For this week’s guest post Marissa Meyer talks about the genre-bending series she wrote, and how, at the end of the day, a good story trumps all.
Take it away Marissa!
What Genre Is This, Anyway?
By Marissa Meyer
There have been a lot of descriptors applied to The Lunar Chronicles, my first series of YA novels. Some of them are buzz words attached to seemingly every YA book these days: dystopian, post-apocalyptic, steampunk, cyberpunk. Some are obvious and safe: science-fiction, futuristic, fairy-tale re-telling / re-envisioning / re-imagining. The series is often referred to as a mash-up of sci-fi and fantasy, or sometimes a science-fiction book for readers who don’t actually like science-fiction.
I get the confusion.
When I was first writing the series, I was worried that this muddle of genres would hinder my ability to sell the book. Was there even a market for this much genre-blending? Was I writing something that would appeal to lovers of many genres… or turn them off? Would publishers be too concerned over issues of bookstore placement and library keywords that they wouldn’t even bother?
But, while these doubts and fears were impossible to silence entirely, there was always one thing that gave me the confidence to continue.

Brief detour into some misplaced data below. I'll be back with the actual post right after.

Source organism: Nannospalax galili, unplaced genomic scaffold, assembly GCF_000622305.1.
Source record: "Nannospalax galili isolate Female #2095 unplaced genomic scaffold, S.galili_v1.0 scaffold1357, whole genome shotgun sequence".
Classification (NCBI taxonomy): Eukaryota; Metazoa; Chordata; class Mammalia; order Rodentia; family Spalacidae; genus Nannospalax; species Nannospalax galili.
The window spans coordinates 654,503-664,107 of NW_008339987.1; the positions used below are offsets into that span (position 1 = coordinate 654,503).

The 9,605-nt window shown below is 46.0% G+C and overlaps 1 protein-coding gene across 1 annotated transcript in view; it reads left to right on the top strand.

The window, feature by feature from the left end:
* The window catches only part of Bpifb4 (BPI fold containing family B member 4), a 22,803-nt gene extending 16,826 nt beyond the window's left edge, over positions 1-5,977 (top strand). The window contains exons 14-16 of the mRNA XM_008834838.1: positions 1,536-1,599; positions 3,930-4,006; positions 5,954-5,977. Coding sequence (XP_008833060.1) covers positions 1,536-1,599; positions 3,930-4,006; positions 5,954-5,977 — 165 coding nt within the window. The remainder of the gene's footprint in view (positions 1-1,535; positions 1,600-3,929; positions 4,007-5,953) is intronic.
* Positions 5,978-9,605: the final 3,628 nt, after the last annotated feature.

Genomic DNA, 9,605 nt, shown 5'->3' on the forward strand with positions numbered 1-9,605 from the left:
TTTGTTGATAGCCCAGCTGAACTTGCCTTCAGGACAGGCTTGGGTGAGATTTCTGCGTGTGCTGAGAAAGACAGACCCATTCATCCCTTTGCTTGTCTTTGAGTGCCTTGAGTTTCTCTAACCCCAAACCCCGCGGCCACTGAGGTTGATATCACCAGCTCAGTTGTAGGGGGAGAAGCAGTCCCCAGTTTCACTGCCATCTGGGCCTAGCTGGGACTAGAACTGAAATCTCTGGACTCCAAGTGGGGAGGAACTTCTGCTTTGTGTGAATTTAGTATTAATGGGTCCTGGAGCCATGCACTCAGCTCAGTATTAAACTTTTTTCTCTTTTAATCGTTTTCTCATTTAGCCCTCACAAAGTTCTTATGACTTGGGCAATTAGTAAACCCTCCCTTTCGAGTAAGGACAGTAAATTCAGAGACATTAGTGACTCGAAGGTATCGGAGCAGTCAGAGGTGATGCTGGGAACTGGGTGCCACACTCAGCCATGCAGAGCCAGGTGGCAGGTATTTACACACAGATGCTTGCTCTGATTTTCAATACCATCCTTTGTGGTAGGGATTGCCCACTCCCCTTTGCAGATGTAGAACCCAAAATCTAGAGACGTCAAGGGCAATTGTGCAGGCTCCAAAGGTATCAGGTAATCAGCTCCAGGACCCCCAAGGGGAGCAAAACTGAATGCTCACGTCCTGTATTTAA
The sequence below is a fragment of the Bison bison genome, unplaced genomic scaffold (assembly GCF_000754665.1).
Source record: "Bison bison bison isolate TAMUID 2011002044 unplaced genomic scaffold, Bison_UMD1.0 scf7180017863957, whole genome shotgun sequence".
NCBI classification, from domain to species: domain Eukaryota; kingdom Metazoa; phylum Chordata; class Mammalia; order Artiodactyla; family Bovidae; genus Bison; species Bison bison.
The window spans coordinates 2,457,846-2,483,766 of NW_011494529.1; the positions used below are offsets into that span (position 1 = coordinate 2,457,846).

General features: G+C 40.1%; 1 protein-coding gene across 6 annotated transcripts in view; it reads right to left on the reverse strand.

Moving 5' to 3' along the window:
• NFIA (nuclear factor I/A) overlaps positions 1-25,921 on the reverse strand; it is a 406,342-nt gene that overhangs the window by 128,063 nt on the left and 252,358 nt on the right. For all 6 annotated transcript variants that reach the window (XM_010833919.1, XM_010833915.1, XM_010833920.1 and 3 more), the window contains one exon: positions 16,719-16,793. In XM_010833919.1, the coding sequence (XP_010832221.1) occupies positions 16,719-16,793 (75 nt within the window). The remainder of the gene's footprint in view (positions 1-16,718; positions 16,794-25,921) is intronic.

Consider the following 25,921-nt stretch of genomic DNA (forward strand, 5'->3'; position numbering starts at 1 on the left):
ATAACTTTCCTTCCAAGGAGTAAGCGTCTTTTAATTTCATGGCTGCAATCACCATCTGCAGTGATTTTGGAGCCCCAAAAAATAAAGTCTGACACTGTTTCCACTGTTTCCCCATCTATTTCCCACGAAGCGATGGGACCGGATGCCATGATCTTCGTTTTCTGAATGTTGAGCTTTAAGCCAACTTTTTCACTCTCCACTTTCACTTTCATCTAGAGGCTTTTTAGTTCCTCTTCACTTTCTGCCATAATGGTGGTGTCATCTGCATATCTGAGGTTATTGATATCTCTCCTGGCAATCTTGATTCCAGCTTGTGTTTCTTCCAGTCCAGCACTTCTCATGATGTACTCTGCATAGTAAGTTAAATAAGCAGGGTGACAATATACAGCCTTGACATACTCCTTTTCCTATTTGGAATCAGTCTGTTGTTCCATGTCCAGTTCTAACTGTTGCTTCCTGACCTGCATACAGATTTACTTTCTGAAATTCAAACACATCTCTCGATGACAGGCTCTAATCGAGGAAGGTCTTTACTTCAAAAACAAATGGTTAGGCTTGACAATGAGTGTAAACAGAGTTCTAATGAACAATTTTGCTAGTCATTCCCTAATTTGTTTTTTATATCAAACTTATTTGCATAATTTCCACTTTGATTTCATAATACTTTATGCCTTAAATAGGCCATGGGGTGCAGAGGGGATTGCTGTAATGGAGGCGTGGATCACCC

I knew I was writing a book that *I* would want to read. I knew that if someone told me there was a book about a cyborg-Cinderella, *I* would rush to the store to pick it up.
Though I was never much for hard science-fiction, with its fancy spaceship engines and
complicated scientific explanations, I loved Star Wars with its focus on unusual planets, alien
species living in almost-harmony, vivid character relationships, good vs. evil, and the Force – an
elusive power that seemed to encompass its own variety of magic.
This love continued as I got older and discovered the anime “Cowboy Bebop” and the
prematurely cancelled show “Firefly” (and, of course, Serenity). There is technology, yes. Space
travel and robots and plenty of high-tech gadgetry. But there are also fascinating characters
moving through fascinating worlds, while overcoming trials we can all relate to: from finding
love to facing off against an evil government, from the necessity of friendships to the struggles
of discovering where, in this vast universe, do we belong?
These are the things that ultimately inspired The Lunar Chronicles – and all its dystopian,
fantasy, cyberpunk, fairy-tale undercurrents.
So, what genre do I consider The Lunar Chronicles?
If forced to choose one, I call them “space opera” – because I enjoy the epic, dramatic ring it has.
But I’m happy to let readers call it whatever appeals to them. Because while I wrote the books
that I wanted to read, I of course hope that lots of readers will feel they were written just for